Right now I am a Broadcast Meteorologist at WBNS-TV in Columbus, Ohio. I actually ventured into this field 14 years ago while I was finishing my undergraduate studies in mass communications. The opportunity to combine broadcasting techniques with weather forecasting presented a fascinating challenge to me at the time, but I needed to learn much more about the atmospheric sciences. So I enrolled in, and completed, the Broadcast Meteorology program at Mississippi State University while I worked a variety of jobs (reporter, news anchor, and photographer) at several television stations. Through the coursework I learned important concepts, theories and applications of the atmospheric sciences and developed a deeper understanding of the human connection to the natural environment. This program certainly enhanced my abilities as a weather forecaster and communicator, but more importantly, it taught me that rational inquiry and critical thinking are vital to figuring out how systems--or institutions--work and for solving problems.
Fueled by these developments and my own natural curiosity, I soon began to spend my spare time exploring a much wider range of subjects (history, political philosophy, economics, culture and current affairs) in hopes of enlarging my view of the world. Along the way, I discovered the works of great social critics, historians and thinkers like Bertrand Russell, John Dewey, Noam Chomsky and Howard Zinn. Their words inspired me to investigate the structure and policies of our major social, political, and educational institutions (including the media) and to re-examine my own position in broadcasting. Through both personal experience and critical, institutional analysis, I've come to see that the mass media and other dominant institutions are tightly controlled and influenced by elite private interests bent on maximizing profits and limiting, rather than enlarging, democracy. This accounts for much of the commercialism and corporate bias in mainstream news media--usually, but not exclusively, in the form of pressure to attract small, privileged "target" audiences rather than serve the general public--that I've personally witnessed and struggled to overcome.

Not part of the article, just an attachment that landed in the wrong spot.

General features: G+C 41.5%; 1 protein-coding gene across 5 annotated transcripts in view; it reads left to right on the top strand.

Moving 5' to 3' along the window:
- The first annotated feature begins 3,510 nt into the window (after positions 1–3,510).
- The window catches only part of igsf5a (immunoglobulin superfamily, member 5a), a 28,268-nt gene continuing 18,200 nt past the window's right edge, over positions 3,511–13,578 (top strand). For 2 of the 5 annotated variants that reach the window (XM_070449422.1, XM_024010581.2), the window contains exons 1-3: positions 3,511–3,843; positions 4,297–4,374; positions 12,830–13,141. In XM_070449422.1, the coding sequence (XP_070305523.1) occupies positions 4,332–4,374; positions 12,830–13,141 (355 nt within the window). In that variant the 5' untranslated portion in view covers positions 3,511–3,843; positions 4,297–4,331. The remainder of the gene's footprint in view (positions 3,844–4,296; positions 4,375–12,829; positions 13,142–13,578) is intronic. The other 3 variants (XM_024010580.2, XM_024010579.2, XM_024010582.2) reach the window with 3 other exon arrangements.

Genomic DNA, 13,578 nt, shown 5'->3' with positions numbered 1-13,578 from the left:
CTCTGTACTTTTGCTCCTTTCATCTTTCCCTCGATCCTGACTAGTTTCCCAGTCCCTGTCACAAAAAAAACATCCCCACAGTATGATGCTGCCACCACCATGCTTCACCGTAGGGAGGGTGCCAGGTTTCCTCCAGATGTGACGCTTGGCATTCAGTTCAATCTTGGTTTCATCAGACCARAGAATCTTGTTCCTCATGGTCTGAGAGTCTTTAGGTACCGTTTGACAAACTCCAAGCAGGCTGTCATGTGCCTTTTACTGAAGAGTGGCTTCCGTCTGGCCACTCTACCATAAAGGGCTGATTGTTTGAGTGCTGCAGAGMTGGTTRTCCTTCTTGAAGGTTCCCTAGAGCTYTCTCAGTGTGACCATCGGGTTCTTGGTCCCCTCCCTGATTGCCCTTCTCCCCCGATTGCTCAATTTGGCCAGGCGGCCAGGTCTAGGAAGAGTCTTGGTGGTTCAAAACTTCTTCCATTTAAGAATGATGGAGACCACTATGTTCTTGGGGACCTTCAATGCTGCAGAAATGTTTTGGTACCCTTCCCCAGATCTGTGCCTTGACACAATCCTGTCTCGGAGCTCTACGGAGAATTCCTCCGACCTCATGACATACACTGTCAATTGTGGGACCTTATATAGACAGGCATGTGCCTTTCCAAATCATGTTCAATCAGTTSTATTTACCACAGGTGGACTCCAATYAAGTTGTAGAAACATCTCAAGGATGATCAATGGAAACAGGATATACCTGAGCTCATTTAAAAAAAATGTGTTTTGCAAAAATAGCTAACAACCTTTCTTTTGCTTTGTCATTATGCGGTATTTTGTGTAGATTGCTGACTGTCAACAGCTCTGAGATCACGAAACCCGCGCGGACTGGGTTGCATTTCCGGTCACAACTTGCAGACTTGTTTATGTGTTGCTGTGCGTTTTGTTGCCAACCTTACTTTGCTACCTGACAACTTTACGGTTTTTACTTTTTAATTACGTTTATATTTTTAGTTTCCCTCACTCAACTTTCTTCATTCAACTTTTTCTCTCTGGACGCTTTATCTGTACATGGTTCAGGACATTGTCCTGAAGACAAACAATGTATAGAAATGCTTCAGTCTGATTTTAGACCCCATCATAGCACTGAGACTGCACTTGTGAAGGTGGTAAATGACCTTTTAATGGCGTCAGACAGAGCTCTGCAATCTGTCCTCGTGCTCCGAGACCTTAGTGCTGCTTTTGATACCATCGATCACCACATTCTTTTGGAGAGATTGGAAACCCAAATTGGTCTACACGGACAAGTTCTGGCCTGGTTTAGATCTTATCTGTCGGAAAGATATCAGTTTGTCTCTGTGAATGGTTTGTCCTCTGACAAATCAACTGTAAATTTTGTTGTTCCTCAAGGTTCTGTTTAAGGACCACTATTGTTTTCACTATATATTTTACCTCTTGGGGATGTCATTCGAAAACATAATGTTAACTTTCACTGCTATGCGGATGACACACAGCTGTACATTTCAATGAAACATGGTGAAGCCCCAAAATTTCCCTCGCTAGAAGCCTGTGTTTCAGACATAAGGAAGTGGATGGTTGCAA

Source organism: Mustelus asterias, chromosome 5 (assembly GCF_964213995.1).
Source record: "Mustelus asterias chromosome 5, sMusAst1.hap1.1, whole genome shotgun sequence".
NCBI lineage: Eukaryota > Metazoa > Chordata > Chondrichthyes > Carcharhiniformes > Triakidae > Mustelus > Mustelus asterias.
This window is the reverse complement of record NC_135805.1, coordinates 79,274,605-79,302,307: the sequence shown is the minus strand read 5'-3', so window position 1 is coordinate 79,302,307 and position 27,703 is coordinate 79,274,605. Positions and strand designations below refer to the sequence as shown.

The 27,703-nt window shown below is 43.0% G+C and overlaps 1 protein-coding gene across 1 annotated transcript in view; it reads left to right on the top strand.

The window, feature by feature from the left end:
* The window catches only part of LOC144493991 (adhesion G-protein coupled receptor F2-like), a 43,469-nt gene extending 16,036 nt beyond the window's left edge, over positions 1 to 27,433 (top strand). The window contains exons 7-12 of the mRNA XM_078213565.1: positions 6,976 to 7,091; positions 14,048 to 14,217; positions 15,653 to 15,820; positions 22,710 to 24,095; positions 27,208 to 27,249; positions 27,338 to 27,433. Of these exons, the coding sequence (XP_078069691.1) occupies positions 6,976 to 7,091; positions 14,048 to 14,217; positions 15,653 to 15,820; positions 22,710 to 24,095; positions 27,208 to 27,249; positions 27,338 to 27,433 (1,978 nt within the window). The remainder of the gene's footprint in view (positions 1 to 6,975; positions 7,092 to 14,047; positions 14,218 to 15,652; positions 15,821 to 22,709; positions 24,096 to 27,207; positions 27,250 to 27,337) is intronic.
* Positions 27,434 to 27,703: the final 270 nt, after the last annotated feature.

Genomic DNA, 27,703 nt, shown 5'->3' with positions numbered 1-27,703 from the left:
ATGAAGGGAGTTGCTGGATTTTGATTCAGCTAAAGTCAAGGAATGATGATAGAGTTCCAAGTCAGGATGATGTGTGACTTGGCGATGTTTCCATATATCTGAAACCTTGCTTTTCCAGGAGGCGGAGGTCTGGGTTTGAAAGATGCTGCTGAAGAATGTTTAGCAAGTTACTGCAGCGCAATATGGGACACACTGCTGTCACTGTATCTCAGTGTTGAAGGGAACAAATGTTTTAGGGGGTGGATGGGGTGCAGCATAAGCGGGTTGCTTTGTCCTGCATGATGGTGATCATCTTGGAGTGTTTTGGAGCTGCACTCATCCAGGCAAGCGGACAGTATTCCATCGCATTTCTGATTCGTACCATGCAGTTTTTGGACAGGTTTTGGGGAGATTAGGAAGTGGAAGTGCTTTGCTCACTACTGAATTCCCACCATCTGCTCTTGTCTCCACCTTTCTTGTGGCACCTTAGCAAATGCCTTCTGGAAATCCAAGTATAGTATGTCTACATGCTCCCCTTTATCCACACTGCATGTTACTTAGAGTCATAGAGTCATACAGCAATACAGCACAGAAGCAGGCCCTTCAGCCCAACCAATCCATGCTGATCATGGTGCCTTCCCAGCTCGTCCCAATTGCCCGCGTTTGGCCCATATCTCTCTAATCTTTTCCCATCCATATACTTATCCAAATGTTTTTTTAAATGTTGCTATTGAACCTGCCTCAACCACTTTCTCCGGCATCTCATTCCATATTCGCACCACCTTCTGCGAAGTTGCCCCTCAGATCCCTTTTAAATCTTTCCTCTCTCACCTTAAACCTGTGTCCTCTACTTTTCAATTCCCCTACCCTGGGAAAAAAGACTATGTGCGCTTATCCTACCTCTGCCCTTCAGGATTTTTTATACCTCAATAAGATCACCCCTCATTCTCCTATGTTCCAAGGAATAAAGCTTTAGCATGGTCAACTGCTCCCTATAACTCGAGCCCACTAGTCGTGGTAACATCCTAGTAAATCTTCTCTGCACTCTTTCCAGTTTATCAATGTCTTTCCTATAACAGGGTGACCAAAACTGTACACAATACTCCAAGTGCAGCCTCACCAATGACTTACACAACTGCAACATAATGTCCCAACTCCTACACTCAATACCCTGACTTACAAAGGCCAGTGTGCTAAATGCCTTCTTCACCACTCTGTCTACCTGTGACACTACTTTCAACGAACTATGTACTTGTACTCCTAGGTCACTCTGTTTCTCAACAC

It's important to add that no matter how much I've learned--or think I've learned--over the years, my understanding of mass media is still incomplete and lacking in some critical areas. Therefore, I must continue my education by moving from personal part-time research to much more rigorous academic study. This is precisely where the New School comes in. It offers both the academic challenges and opportunities that I'm looking for. In addition, I believe my diverse academic interests and professional experiences are well suited to a program that combines media theory and cultural studies with "real world" media practices.